Jessi Harmon, 18, a Tribal member from Flagstaff, Ariz., has plenty of reasons to smile as she is headed to Virginia Military Institute. (Courtesy photo)

As Jessi Harmon shifts from being a high school student to a college student, she’s carried two primary goals: To attend military college – following in the footsteps of her older brothers – and to play soccer.

Those goals have come to fruition as the daughter of Donna and Edward Harmon will attend Virginia Military Institute on a four-year U.S. Marine Corps scholarship and play for the school’s NCAA Division I women’s soccer team.

Jessi, 18, a Seminole from Flagstaff, Ariz., was offered a spot on the team on the same day she attended a one-day soccer camp at VMI in February. She officially signed in April.

“I was ecstatic, elated. It’s something I really wanted. Soccer has always been my favorite sport,” said Harmon, who is plenty familiar with VMI and its soccer teams. Her brother Levi was a member of the VMI men’s soccer team for three years and will graduate May 16. One week later another sibling, Eli, will graduate from the U.S. Air Force Academy in Colorado.

Jessi said her brothers have played important roles in her life.

“Incredibly so, both as mentors and friends. They’ve really guided me through the things I needed to achieve my goals,” she said.

VMI soccer coach Chris Bergmann described Jessi as “an outstanding athlete.”

“She has a great understanding of the game and has tremendous communication skills,” Bergmann said. “She can play as a central defender or in the midfield. Jessi has excellent vision and a tremendous fight on the field. She has a team-first mentality that is contagious to those around her. She also has great leadership skills both on and off the field.”

Jessi plans to major in international studies and modern language with an emphasis on Arabic and French. She’ll also join the Marines’ ROTC at school. After she graduates from VMI, she’ll enter the Marines as a 2nd lieutenant.

Donna Harmon, who grew up on the Brighton Reservation as Donna Bratcher, said she’s proud of her daughter for working hard to gain admission into VMI, earn the scholarship and secure a spot on the soccer team.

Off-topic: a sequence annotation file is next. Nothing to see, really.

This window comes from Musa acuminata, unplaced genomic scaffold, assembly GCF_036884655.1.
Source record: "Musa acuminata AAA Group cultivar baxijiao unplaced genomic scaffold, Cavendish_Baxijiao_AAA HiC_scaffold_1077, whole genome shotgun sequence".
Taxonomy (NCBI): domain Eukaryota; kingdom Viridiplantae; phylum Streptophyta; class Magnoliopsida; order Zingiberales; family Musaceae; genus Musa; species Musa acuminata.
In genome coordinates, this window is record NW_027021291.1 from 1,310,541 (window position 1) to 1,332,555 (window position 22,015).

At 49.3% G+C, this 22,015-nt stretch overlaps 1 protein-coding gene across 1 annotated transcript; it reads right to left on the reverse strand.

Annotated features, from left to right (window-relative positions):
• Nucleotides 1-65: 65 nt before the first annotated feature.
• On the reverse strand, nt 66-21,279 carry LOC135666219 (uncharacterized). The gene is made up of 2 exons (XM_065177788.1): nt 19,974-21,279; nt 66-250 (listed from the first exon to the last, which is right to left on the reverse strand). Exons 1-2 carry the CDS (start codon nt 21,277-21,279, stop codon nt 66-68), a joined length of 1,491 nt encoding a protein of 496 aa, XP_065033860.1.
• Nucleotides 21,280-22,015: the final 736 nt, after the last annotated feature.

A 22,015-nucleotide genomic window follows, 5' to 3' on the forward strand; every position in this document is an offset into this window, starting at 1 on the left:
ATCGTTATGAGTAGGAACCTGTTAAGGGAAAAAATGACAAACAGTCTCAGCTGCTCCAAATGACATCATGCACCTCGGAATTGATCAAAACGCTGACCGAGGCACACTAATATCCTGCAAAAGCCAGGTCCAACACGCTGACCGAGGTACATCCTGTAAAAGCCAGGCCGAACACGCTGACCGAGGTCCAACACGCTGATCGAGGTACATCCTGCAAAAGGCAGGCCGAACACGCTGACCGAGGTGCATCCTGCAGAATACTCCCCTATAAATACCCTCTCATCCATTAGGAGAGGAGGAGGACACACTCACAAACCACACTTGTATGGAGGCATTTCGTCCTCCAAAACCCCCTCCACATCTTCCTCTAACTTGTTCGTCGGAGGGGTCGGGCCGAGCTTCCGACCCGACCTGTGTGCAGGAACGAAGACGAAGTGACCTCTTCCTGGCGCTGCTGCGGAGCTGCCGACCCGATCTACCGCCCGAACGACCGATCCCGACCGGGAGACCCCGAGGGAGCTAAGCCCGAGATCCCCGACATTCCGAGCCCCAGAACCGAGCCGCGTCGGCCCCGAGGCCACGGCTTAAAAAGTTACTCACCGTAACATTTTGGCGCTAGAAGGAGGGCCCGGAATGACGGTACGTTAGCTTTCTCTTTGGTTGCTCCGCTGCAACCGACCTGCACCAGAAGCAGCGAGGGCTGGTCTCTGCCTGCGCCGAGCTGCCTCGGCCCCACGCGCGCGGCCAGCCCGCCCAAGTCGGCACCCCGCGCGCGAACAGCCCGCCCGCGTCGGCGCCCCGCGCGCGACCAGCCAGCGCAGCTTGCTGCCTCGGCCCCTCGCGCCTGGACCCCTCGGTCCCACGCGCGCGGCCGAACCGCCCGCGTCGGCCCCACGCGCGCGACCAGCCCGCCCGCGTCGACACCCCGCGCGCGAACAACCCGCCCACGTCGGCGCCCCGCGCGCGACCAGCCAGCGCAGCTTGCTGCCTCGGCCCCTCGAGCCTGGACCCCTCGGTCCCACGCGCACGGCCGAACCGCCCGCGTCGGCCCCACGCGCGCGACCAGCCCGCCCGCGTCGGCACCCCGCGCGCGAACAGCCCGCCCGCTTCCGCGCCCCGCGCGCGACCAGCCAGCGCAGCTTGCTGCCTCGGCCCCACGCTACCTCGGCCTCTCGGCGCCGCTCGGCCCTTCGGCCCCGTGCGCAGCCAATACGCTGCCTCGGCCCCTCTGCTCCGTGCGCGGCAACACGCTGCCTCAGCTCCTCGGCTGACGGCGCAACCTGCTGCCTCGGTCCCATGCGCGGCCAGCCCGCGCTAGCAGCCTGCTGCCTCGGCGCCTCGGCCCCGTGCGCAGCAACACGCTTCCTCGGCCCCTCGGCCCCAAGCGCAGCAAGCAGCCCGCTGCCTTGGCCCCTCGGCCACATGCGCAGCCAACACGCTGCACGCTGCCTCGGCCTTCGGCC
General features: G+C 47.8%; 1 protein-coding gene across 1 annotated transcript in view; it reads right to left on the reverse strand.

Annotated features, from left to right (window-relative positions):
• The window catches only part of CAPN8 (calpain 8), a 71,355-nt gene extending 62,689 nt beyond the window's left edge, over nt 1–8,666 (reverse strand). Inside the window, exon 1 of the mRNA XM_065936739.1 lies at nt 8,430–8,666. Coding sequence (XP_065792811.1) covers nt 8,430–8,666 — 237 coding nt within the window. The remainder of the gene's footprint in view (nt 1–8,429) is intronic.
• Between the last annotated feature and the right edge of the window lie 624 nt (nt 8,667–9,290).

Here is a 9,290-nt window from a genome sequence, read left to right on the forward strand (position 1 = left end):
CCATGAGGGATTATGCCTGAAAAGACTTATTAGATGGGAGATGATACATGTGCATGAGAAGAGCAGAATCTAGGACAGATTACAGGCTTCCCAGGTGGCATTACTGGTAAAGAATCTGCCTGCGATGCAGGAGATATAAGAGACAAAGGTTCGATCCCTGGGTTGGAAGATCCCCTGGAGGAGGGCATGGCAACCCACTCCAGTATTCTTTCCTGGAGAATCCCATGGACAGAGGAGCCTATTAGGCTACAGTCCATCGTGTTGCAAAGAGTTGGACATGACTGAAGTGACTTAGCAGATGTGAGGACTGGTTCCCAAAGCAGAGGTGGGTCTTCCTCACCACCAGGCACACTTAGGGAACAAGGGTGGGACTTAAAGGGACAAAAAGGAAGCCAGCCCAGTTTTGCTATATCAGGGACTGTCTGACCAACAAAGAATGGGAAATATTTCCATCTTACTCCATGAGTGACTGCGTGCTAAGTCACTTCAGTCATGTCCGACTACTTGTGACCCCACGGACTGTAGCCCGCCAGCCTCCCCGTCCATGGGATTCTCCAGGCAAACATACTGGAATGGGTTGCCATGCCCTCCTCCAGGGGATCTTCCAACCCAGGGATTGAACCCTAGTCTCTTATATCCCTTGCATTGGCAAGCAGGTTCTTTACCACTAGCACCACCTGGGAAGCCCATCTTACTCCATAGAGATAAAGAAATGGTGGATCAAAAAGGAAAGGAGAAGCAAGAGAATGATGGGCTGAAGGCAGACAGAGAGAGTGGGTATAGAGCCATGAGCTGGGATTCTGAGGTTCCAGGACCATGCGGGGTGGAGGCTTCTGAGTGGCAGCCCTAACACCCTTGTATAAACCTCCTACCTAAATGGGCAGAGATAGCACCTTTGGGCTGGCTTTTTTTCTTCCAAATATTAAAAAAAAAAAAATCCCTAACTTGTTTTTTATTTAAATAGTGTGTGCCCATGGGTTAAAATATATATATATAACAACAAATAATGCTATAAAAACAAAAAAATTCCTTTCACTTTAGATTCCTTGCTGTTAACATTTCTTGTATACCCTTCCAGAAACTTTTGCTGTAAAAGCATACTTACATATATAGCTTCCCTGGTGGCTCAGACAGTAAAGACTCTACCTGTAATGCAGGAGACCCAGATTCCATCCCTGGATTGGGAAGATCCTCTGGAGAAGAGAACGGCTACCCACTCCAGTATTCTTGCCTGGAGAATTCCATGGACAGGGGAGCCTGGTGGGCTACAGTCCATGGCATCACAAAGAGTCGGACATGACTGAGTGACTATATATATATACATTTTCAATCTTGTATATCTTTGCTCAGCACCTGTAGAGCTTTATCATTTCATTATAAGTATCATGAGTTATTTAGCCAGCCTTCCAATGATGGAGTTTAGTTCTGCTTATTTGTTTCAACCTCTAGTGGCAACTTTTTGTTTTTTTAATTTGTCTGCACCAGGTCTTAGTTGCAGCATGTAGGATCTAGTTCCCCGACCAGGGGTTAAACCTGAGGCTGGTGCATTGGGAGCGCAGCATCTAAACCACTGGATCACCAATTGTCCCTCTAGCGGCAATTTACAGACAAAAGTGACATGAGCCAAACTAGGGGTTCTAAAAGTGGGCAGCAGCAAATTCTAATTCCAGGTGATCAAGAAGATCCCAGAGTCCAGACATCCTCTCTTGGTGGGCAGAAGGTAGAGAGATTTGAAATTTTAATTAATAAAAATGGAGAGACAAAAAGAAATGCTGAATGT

VMI was established in 1839. Male cadets comprise 90 percent of the current 1,700 enrollment. Females were first allowed to enroll in 1997.

“She’s blazing a trail as one of the few female students there,” Donna said.

But before Jessi packs and heads to the east coast, she will graduate from Flagstaff High School in northern Arizona on June 1. There’s a good reason why she was named most athletic in her class.

She played four years on the soccer team, which went undefeated in the regular season this year before losing its only game in the state final. Her other athletic endeavors in high school included being a member of the archery, cross country and mountain biking teams. And last fall, she joined the varsity football team.

“I love football. I love watching football,” she said. “I said, ‘Why can’t I play football?’”

So she did.

Jessi was a 5-foot-5, 120-pound defensive back and wide receiver and she used her soccer skills to be one of the team’s kickers. Soccer, her primary sport, certainly contains plenty of physical play, but nowhere near the amount of contact that ensues on every play in football.

“I think (my mom) was nervous. She closed her eyes when I got close to anyone, but she was very supportive,” Jessi said.

Jessi was the only girl on the team. She picked up some leadership experience by serving as a captain in one game and she also had a memorable night by kicking two extra points in a victory against Cortez High School in September.

“Her teammates were so happy for her. They ran out there and picked her up,” Donna said.

Jessi said she’s glad she gave football a shot and being a member of the team improved her teamwork skills that should help as she delves into academics, ROTC and athletics at VMI.

 

“It was fantastic. It was like having 20 [or more] older brothers. They had my back,” she said.

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